There’s no tip that I’ve found that does more for a student, or someone wanting to learn to write, or grow as a writer, than this one. This is the tip: writing occurs in three steps. Okay, get help, and make it great.

Those words may not be ideal because you may not want to make your writing great, maybe that’s too aspirational, but the idea itself is that there are three distinct stages in writing. It’ll foul you up to skip the first two stages—you’ll try for perfection and you or your student will try to write something, but it won’t sound perfect enough. Usually you’ll get stuck trying to think up the perfect thing to write, and you won’t end up writing anything. What do I need to write that will sound great? That’s the problem, you don’t start with great, you don’t start with perfect. You can try to get there, but you don’t start there.

So here’s how you start. Okay: you just write something that sounds okay. “The dog chased the cat into the pimento tree.” Does that sound okay? I don’t know what a pimento tree is, but it does sound okay. I could change the dog-cat sequence: “The cat chased a dog into the dog house.” That’s a little odd, but it’s still okay. “The cat cornflake Jim Overton.” That doesn’t sound okay; I don’t know what that means, it’s not really a sentence. It’s missing a verb, for one thing. You’re just wanting to write okay to begin with.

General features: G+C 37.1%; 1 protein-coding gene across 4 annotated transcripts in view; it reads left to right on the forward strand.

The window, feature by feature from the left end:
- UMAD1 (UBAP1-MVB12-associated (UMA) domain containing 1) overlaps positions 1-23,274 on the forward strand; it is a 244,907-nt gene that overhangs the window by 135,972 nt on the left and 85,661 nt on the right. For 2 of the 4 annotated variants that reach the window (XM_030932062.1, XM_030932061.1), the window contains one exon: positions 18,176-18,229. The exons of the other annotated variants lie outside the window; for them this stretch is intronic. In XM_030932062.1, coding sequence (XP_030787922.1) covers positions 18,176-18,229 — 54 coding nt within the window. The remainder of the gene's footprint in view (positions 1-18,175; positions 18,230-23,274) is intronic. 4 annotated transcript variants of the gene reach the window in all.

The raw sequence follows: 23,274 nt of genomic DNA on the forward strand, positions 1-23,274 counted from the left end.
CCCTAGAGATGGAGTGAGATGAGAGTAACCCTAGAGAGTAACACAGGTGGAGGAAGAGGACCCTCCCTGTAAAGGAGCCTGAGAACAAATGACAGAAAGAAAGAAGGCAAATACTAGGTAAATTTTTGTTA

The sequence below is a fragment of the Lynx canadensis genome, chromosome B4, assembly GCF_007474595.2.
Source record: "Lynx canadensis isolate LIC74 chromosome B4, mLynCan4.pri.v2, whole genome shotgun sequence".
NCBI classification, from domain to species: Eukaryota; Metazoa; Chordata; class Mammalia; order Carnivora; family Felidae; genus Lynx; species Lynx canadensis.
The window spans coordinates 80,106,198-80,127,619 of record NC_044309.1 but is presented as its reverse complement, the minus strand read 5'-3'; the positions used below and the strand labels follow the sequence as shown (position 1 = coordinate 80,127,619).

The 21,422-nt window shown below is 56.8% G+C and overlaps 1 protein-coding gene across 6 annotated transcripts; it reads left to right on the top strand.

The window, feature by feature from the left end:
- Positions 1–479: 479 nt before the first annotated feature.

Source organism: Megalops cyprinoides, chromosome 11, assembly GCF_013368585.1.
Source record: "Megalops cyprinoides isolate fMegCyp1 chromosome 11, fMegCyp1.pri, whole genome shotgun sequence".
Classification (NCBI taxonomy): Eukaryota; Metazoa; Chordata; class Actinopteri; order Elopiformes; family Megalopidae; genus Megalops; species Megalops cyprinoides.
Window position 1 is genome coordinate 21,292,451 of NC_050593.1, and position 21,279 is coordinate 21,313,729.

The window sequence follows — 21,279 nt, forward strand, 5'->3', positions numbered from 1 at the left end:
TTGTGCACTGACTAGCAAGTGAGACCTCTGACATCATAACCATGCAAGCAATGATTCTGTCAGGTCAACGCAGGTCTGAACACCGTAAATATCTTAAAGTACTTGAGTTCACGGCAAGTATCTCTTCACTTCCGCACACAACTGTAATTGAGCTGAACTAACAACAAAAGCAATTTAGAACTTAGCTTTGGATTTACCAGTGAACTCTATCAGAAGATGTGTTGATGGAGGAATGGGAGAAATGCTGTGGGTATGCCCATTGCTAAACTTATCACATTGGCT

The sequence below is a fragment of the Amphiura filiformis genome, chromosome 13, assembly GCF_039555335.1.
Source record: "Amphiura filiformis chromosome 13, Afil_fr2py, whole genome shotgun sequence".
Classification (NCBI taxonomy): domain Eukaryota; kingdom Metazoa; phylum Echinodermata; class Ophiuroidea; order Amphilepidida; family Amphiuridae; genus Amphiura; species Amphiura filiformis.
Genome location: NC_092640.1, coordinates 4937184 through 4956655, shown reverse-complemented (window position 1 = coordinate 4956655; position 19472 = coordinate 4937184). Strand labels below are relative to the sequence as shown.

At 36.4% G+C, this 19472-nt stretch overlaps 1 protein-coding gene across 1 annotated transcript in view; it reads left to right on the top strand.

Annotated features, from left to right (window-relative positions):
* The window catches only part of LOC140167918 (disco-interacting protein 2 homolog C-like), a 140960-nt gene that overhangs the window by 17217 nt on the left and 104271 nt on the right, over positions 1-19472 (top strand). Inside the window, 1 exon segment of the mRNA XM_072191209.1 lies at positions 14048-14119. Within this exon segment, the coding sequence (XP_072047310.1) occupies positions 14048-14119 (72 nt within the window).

Once you’ve written something that is okay, you want to get some help. This is where you can have an editor, or parent, or a friend, or someone, even yourself, take a look at what you wrote and make some suggestions. You step away from your writing for a little bit, let it get cold, then come back and read it. You’ll find you see it with fresh eyes. You can give yourself help. Help is all about, “Does this sound a little better? Does it sound better this way or that way?” Some other pair of eyes looking at your writing is helpful. You can make tweaks and changes and move towards greatness.

Your writing doesn’t have to be great, but if you want it to be better, you certainly do need to revise your first draft. In my experience of writing books, writing articles, writing anything, is that it’s never really finished. It’s just sort of abandoned, so there’s a place at which we just stop, because we’ve done okay, we got some help, and we’ve made it plenty good for what we’re trying to accomplish, maybe even great.

-Dr. Fred Ray Lybrand
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